Our (or rather, Balu’s) Tata Indica car broke down early this morning. It was only a matter of time. His car looked like a wounded solider returning home from ‘The battle of Bombay street traffic’: the side view mirrors are neatly bandaged, but hanging on for dear life. This tiny vehicle has no shock absorption, resembles the shade of a spray tan gone wrong (not quite orange, not quite bronze), but part of me has become attached to seeing this little orange-bronze bundle ‘tut tut’ its way up to the entrance of our building. Upon exiting a store, I breathe a small sigh of relief at seeing Balu’s car and knowing I’ve reached home base.
Balu didn’t seem bothered by his car’s death and went to work like a proper mechanic as though he done this many times over. I stood aside in amazement watching him calmly attempt to revive his car’s battery. Balu is a talented man. ‘Driver’ simply does NOT do justice to his mass skill set. A driver in India means you not only transport people around in a car and listen to incessant passenger conversation, but also function as a tour guide and mechanic, as needed of course. Balu, the driver-tour guide-mechanic. I wondered how that would look on a business card…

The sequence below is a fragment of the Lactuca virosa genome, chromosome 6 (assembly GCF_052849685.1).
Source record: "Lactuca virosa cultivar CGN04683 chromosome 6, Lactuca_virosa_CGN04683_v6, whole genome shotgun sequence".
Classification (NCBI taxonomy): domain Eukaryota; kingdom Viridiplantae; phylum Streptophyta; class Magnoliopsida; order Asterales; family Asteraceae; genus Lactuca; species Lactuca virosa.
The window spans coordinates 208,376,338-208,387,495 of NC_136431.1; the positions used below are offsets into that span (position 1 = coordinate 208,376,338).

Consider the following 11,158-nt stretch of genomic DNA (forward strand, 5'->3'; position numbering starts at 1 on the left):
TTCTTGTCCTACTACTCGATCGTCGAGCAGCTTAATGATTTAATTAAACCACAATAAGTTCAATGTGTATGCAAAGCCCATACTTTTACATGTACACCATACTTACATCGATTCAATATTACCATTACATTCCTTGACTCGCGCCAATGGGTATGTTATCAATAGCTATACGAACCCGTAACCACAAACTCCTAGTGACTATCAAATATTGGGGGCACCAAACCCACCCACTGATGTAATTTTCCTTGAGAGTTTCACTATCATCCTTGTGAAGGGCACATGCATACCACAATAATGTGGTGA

Change of plans: instead of a Bandra-Santa Cruz trip we would stay local. M and I went out about our business heading to Chembur station in an autorikshaw.
After completing our list-of-things-do, we again headed back home in an auto. Our auto-driver was swerving all over the place, when he suddenly hit the brakes. A car was backing out of a driveway and the coolie (security guard) of the building had signaled the auto to halt. M and I flew forward slamming onto the auto-drivers back, the auto hit the coolie and the car hit the rik. A three-way accident, luckily no one was injured. The auto-driver got out and exchanged some loud angry words in Marathi to the car’s driver. The driver got out of his car. They both assessed the damage: none to the auto, a huge dent in the car. The two men (three, including the coolie), had a good laugh. Auto-man got back in the auto, turned to look at M & I, and continued onward to our home. M and I found this exchange to be hilarious because in the States what was a 3 min occurrence in India would take 3 hours in America: police report, exchanging insurance and driver info, etc.
The driver explained, “Madam, this is India.” Sir, you are correct.